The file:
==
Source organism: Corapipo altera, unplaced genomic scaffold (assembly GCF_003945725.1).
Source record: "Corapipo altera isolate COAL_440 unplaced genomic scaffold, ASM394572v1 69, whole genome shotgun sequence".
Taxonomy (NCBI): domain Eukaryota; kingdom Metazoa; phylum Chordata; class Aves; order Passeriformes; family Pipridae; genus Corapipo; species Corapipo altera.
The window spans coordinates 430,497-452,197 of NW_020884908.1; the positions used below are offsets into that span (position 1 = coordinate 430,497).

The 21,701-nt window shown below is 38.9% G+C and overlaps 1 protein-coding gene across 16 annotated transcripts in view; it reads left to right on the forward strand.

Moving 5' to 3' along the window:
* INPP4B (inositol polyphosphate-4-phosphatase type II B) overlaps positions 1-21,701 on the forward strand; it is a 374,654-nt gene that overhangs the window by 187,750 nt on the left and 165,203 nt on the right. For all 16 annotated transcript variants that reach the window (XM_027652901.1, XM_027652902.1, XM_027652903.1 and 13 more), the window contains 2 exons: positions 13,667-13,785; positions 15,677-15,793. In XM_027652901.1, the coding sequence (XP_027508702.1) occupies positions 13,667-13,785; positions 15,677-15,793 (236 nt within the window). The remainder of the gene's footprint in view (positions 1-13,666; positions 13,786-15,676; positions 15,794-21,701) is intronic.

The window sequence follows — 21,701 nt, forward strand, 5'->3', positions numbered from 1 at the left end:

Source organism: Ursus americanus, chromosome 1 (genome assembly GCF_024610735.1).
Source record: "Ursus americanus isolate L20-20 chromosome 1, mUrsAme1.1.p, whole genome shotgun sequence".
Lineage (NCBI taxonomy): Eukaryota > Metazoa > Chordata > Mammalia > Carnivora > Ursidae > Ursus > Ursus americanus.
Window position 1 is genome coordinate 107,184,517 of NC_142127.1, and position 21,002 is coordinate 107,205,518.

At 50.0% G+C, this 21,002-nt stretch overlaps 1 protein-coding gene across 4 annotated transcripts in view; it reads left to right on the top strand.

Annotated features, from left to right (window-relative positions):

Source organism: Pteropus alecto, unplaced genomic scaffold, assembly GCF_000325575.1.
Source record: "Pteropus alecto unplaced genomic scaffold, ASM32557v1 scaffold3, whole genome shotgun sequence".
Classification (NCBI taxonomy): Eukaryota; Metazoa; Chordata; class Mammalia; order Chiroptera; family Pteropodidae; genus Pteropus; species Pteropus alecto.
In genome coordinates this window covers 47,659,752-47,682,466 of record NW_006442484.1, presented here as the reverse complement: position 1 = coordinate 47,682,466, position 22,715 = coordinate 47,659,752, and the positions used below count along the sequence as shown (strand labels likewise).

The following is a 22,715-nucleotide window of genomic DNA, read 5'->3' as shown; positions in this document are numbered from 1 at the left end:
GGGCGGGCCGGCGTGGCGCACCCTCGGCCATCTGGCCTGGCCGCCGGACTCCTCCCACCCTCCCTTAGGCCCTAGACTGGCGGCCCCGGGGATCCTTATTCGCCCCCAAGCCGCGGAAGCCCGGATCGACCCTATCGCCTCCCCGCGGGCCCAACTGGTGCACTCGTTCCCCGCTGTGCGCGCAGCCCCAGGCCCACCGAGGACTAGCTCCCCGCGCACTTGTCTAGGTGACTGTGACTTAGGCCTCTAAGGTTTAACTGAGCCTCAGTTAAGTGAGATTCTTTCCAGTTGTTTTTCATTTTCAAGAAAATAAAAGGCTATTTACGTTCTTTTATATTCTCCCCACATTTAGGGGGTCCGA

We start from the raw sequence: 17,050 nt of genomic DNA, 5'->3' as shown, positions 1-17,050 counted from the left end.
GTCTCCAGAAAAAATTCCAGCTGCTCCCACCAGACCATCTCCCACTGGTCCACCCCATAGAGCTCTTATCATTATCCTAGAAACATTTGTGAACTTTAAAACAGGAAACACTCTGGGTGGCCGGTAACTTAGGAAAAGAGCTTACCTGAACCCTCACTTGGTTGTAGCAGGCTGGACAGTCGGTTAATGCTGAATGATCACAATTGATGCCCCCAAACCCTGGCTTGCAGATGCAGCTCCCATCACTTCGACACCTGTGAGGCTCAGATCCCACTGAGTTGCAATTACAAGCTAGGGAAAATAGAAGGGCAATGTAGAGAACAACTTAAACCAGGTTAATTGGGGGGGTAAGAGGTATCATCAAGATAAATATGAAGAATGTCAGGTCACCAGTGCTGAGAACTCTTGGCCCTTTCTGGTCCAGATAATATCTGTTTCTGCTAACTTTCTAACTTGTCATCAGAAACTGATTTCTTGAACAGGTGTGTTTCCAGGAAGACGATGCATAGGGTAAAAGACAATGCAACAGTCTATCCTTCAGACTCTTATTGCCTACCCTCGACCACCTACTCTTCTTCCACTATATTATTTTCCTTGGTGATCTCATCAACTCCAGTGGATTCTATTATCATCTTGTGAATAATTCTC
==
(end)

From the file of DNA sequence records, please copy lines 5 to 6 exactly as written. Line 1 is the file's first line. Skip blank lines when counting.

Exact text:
The 21,701-nt window shown below is 38.9% G+C and overlaps 1 protein-coding gene across 16 annotated transcripts in view; it reads left to right on the forward strand.

Moving 5' to 3' along the window: